E is for….Editing

I’m an impatient person. I want things to move quickly and efficiently. I’m also unrealistic in gauging how much time a project will take. And I get frustrated when my vision for how something should go doesn’t match the reality. (These are also just some of the many reasons why I meditate.)

Writing a novel is an exercise in inefficiency. There isn’t a one-to-one ratio in words written to words published. I have piles and piles of pages that will never see the light of day, storylines that will never be more than notes jotted on scraps of paper, novels half-started and then abandoned. But I also have material that climbed out of the morass and became something interesting. Something readable.

Before I was a writer, I used to think that books fell out of the brain fully formed. The writer was a conduit, nothing more. Now I know that none of the good stuff gets where it is without rounds and rounds of blood, sweat and editing. Here’s how I edit and rewrite:  I poke and prod at the characters, examining their motivations and identities. I hack unnecessary scenes, rewrite entire chapters and destroy villages. When I can’t take it further, it goes to beta readers and I revise some more. After that, it goes to my amazing editor, Rebecca Heyman. Then back again for more editing.

And yeah, it’s totally inefficient. This still frustrates me on some level. Then I remind myself that maybe efficiency isn’t the highest goal, that maybe the highest goal is writing the best stuff I can. Then I tell myself to shut up already and go write.

 

D is for….Discussion

The other day I wrote about the importance of beta readers in supporting my writing. Today I’m giving mad props to another group – the people who have been willing to discuss my work with me. My writing career has been marked by a degree of surrealism – there’s still a part of me that has a tiny out-of-body experience whenever I refer to myself as a writer. I think I’m waiting for everybody in the room to smirk and say, “Yeah right. Now what do you really do?”

So whenever anyone takes the time to have an honest-to-goodness discussion about my work, it sticks with me. It reminds me that there are people in the world who have confidence in my abilities to tell a compelling story. This in turn gives me the confidence to approach a blank screen and the doubts in my head every morning.

Some the best discussions have come from people who haven’t read anything I’ve written, but who are hooked by the premise of whatever novel I’m writing and off we go. I’ve spent hours around a bonfire, in a rocking chair in someone’s office, in a coffee shop and once on a rooftop garden talking about the worlds I created in my head.

My favorite discussions are the ones I’ve had with beta readers, however, sitting around a hightop at the local bar or on a walk in an arboretum or on an abandoned road in Wyoming, discussing the intricacies of my characters and their lives. For a time, my inner life becomes real to someone else, and that connection is magical.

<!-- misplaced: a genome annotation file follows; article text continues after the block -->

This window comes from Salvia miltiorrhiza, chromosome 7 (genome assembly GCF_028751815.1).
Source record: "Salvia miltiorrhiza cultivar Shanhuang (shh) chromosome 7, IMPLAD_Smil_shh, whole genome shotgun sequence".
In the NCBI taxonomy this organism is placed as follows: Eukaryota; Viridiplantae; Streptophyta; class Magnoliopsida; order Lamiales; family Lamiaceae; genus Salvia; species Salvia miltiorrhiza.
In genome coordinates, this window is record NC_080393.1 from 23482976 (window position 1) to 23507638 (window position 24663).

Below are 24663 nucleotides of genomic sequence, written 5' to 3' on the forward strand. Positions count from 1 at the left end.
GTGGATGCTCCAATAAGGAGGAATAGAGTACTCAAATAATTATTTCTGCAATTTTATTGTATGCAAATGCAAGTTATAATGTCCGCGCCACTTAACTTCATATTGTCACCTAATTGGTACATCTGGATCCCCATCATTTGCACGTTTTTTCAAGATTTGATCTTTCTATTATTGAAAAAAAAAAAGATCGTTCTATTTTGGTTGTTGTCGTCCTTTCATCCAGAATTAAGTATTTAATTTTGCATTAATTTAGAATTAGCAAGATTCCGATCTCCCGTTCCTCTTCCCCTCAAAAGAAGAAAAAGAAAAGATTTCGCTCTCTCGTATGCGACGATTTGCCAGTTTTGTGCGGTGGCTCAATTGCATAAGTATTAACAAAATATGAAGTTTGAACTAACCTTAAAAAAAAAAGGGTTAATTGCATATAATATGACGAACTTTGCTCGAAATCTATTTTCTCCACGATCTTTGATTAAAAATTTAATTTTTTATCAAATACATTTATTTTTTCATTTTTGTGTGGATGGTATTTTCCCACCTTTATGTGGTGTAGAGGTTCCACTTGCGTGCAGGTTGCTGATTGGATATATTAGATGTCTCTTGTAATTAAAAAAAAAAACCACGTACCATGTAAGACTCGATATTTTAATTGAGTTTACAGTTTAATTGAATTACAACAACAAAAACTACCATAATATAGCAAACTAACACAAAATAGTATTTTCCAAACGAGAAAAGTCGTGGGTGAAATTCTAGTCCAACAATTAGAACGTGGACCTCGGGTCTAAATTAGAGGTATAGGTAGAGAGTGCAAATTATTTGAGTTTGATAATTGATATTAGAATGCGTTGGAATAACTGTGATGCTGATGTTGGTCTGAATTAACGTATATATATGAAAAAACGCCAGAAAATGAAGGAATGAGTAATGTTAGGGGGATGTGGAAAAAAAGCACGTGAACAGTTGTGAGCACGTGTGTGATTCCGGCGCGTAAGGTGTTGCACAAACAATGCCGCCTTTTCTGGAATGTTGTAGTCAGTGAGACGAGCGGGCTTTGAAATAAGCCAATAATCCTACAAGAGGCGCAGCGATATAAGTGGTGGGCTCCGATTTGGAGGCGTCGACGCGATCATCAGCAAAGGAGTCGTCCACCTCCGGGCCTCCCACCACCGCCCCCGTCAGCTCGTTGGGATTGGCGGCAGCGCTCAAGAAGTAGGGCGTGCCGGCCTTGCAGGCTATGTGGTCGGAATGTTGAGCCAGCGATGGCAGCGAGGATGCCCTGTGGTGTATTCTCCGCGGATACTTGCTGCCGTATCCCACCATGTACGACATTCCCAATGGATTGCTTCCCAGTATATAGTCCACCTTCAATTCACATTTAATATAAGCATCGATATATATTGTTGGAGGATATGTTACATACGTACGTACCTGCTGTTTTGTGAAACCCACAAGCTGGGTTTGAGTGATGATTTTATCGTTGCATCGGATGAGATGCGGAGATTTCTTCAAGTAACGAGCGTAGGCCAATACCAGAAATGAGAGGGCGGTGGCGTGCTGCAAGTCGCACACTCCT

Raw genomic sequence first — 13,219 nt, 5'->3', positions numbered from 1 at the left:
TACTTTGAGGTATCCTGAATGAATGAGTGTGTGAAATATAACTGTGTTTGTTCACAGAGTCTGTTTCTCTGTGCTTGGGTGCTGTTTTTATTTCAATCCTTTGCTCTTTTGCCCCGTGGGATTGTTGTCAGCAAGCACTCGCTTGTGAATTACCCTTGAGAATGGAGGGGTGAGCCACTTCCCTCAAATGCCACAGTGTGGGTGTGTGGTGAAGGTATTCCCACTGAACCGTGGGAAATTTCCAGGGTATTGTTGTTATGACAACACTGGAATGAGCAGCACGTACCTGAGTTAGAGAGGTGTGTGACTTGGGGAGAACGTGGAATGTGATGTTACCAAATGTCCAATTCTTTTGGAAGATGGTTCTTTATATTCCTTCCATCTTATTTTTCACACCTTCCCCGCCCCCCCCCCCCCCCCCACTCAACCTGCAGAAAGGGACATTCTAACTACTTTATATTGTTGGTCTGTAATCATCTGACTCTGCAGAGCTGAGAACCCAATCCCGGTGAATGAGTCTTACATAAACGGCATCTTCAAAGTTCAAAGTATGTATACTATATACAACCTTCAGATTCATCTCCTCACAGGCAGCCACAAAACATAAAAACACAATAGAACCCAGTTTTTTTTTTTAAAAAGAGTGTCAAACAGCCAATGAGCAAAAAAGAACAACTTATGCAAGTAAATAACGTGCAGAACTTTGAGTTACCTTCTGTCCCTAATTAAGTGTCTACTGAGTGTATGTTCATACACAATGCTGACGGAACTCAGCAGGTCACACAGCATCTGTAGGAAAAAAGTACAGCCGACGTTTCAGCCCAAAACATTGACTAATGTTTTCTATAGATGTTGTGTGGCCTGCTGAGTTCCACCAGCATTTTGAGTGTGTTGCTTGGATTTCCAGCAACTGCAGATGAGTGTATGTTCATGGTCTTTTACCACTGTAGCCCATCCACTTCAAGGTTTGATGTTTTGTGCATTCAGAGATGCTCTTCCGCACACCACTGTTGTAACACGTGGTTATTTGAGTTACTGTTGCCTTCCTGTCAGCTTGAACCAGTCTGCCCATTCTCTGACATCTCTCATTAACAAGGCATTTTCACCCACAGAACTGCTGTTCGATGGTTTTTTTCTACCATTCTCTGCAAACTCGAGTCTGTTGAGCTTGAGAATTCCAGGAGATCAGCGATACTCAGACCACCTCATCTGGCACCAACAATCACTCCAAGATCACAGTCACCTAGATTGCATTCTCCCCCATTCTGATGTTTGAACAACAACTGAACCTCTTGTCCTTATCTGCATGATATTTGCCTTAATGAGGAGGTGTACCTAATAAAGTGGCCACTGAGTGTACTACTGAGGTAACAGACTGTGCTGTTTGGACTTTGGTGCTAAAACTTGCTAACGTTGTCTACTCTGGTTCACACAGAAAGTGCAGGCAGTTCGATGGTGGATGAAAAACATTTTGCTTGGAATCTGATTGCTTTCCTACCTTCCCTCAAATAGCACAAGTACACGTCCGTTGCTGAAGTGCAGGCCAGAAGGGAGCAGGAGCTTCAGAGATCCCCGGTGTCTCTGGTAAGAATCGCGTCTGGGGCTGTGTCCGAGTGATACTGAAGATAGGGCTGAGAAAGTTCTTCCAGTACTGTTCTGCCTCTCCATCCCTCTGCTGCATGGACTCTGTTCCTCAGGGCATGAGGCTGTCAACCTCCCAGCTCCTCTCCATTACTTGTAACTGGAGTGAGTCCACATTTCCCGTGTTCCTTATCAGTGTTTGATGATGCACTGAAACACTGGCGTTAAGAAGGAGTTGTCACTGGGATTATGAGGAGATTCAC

What kinds of discussions inspire and motivate you, whether you’re a writer or not?

B is for…Beta Readers

What the heck is a beta reader, you ask? Beta readers are those lovely souls who read drafts of manuscripts prior to publication and provide feedback. They are the ones who find all of the plot holes, inconsistencies and gaffes. The best ones also couch their critiques in lots of hugs and “but here’s all the stuff I loved” comments. (Writers – especially this one – have fragile egos.)

Getting feedback from beta readers is a little like seeing a picture of yourself after you’ve only been catching glimpses in the mirror: “Oh my god, is THAT what my novel really looks like?” Writing is funny that way – you get to know your characters and their world so well that you lose objectivity and need others to help bring it back.

In your mind, your characters’ quirks, motivations and emotions are so obvious that you forget you haven’t translated everything in your head fully to the page. I had a few readers on Some Flew North who kept saying that my main character was inconsistent and too passive. My main character grew stronger through each round of drafts as I explored her motivations more, but she still has a long way to go, in part because I should have listened better to my early beta readers.

Beta readers also catch glaring errors, of which I have legion in all of my manuscripts. Like when a character’s middle name changed – twice – during the novel. Or when another traveled three hundred miles roundtrip (on foot!) and was back home in two days. Or when another one kept running his hand through his hair. Seriously. Every other page. Him with the hair. And even though this character has really good hair, it was a little excessive.

I can get manuscripts to a certain point (usually the third or fourth drafts for me) and I know I can’t get them any further without having several other pairs of eyes reading them and giving feedback. So no, I couldn’t do what I do without beta readers.

I’d like to end with a roll call of my beta readers – any omissions are my own error. The gratitude I feel toward them is without measure:

Jen, Sara, Sarah, Alyssa, Asli, Erika, Diane, Amanda, Kari, Jeff, Don (he knows why) and Leila (who also knows why).

And especially Chris, first reader and best love.